Home Theatre PC Guide
Posted on: 04/02/2005 06:00 AM

As we close out our discussion on the Media Library, you'll see that MythTV once again will allow you to import your picture (and video) collection for viewing within the application. Initially I had MythTV configured to store all forms of media in the same directory, but what I discovered is that each component of the library won't only display files of that particular type, but everything in the directory... so viewing each component of the library can get messy. After creating separate picture and video directories, it becomes much easier to navigate. I imported a few pictures of Ollie once again, and everything here works just fine. The slideshow function can feature OpenGL-accelerated transitions from one picture to the next providing your hardware and configuration support that. You can rotate images clockwise or counter-clockwise and import additional photos if you so desire.

Care to perform some legal backups of your favorite DVDs? MythTV has built-in DVD ripping that will let you make perfect copies of your DVD collection, and also offers the option to transcode them down to smaller, more transportable files. For my testing, I just grabbed the DVD that I most recently watched, "A Beautiful Mind" and ran it through the gauntlet. I requested a "Perfect" copy (other options are "Excellent" and "Good) and away it went. It took awhile, but eventually I did have a perfect copy stored on my hard drive. I know a couple of guys who are hardcore MythTV users and they tell me that this is one of the features they use on a regular basis. If you're going to put together a semi-mobile HTPC, I can imagine a lot of people would simply rip some of their favorite titles to disk. When I first tried to access the DVD-Ripping option, it told me that it was unable to connect to the transcoding daemon and that the operation couldn't continue. A quick google told me that the daemon in question wasn't launched automatically when the front-end started. After quickly opening an xterm window and issuing an 'mtd -n', it worked perfectly.

To wrap up our coverage of MythTV, I thought it would be a good idea to spend a few minutes discussing the various configuration options that you'll be able to toggle within MythTV's interface. Once you access the "Utilities/Settings" page from the main menu you'll be presented with a plethora of sub-options to choose from. As I did with MCE2005, let's just do a quick run through so you'll know what to expect:

General Settings: Here is where you'll be able to manipulate your database client configuration. Where the database is located (you can actually add additional client machines that connect to your main MythTV database back-end over the network) and what credentials it will use to connect to it.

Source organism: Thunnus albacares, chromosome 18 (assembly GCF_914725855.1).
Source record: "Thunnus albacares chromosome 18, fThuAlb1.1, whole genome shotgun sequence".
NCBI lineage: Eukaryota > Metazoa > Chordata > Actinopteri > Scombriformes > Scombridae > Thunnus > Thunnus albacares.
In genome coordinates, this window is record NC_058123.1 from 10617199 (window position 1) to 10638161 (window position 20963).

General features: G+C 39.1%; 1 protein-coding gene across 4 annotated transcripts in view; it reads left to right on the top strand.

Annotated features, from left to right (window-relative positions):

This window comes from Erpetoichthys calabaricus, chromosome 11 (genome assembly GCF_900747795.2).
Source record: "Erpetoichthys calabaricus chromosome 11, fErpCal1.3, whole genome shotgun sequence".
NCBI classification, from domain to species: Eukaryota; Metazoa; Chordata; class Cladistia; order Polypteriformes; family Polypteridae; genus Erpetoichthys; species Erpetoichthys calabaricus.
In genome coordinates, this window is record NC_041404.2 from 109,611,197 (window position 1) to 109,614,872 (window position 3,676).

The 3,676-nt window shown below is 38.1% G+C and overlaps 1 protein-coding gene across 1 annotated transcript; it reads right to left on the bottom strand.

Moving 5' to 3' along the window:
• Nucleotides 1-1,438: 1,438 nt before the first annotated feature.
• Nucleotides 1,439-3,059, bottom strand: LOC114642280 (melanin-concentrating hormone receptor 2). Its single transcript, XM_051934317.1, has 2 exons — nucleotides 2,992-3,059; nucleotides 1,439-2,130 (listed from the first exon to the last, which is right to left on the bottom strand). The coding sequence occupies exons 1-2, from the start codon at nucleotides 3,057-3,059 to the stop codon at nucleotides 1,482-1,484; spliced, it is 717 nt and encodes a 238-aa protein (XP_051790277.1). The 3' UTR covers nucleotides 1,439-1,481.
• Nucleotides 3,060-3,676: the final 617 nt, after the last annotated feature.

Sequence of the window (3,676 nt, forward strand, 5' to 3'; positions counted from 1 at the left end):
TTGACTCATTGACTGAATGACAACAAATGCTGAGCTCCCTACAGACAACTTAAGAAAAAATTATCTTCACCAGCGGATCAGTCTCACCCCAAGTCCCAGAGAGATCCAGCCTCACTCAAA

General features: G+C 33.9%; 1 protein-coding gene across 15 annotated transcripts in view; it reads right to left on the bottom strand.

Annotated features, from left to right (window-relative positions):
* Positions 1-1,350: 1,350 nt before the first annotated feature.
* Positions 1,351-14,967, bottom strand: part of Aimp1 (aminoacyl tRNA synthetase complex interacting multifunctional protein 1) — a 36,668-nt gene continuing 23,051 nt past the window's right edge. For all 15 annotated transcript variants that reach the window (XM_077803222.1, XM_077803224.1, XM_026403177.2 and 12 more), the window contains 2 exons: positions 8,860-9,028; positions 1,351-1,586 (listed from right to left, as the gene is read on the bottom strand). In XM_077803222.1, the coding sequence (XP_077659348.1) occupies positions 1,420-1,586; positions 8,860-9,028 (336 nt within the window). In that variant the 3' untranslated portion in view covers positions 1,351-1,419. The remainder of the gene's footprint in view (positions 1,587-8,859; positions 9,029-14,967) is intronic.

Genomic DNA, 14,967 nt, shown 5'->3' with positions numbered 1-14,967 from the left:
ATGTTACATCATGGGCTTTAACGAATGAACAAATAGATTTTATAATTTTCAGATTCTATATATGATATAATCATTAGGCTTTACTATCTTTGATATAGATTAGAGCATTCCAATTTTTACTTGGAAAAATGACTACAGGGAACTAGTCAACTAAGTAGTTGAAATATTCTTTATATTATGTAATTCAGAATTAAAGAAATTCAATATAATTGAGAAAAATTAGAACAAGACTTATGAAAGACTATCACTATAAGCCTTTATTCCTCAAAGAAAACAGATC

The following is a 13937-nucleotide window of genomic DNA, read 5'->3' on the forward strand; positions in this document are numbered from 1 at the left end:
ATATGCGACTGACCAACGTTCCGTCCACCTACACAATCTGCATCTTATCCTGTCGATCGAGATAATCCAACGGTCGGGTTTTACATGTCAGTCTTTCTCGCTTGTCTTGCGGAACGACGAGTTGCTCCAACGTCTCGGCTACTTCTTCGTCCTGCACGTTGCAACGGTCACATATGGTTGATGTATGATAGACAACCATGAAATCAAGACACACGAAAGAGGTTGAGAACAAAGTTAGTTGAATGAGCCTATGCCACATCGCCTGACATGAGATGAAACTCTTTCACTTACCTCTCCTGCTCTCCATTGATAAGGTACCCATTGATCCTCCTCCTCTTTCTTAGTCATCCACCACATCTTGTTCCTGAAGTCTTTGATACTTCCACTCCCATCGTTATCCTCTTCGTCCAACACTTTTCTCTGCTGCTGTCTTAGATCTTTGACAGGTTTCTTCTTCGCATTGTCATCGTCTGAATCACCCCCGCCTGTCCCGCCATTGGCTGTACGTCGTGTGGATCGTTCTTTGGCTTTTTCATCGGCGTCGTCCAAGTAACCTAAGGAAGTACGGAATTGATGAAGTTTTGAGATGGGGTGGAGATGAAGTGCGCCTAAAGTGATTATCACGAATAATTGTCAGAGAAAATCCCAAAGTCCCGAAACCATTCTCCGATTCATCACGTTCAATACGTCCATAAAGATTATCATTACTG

Appearance Settings: You'll spend quite a bit of time in here adjusting things to your liking. You'll be able to toggle through several packaged themes, adjust window sizes if you'd rather run the application windowed instead of maximized and adjust all fonts used in MythTV. If you have a case that has a built-in LCD or VFD, you can also enable them here to have certain information displayed such as movie or song title.

TV Settings: In this section you'll be able to adjust settings that pertain to your electronic program guide, such as whether or not you'd like each genre of show (movie, sports, tv) to be represented by a different color. Here you'll also be able to play with different Recording Profiles. As you can see in the last screenshot, you'll be able to adjust the stream type, the aspect ratio if you want to be recording things in 16:9 for your wide-screen television, and even the bitrates that will be used during recording.

Media Settings: The Media Library, which we talked about at length, can be configured here. Namely, the locations where you'd like to store your music, picture and video collections.

Like BeyondTV and SageTV, there is the ability to remotely connect to MythTV to view your program guide and to schedule recordings. It's simple to setup. You just take a quick look at one configuration file, start apache and then browse to http://your.mythtv.box.ip/mythweb/. Try it out; it's quite handy. On the issue of capture cards, MythTV does support multiple cards and multiple simultaneous recordings. Feel free to add as many capture cards to your HTPC as it will handle (and you can afford). MythTV will handle them all with ease.

MythTV can be frustrating one minute and highly rewarding the next. Once you get past the installation and configuration, MythTV works quite well. I only encountered a couple of glitches along the way that were quickly resolved by using google. I'm definitely going to continue playing with MythTV because it might let me rationalize two dedicated boxes down to one and have my MythTV box also handle all of my home web-serving and file-serving duties. Why have two machines running 24x7 when you can rationalize it down to one?

My only concern with putting MythTV into production is the level of comfort for my family. While in the application, use is quite easy, but what if something fails while I'm away or at work and Alicia is stuck without any television? At least with a Windows-based HTPC application, she'd be quite familiar with the OS and able to perform some basic troubleshooting. I'm sure it's reliable enough that this wouldn't be much of an issue, but it's something to think about nonetheless.

If you even feel moderately comfortable with Linux, I'd definitely suggest giving MythTV a try.

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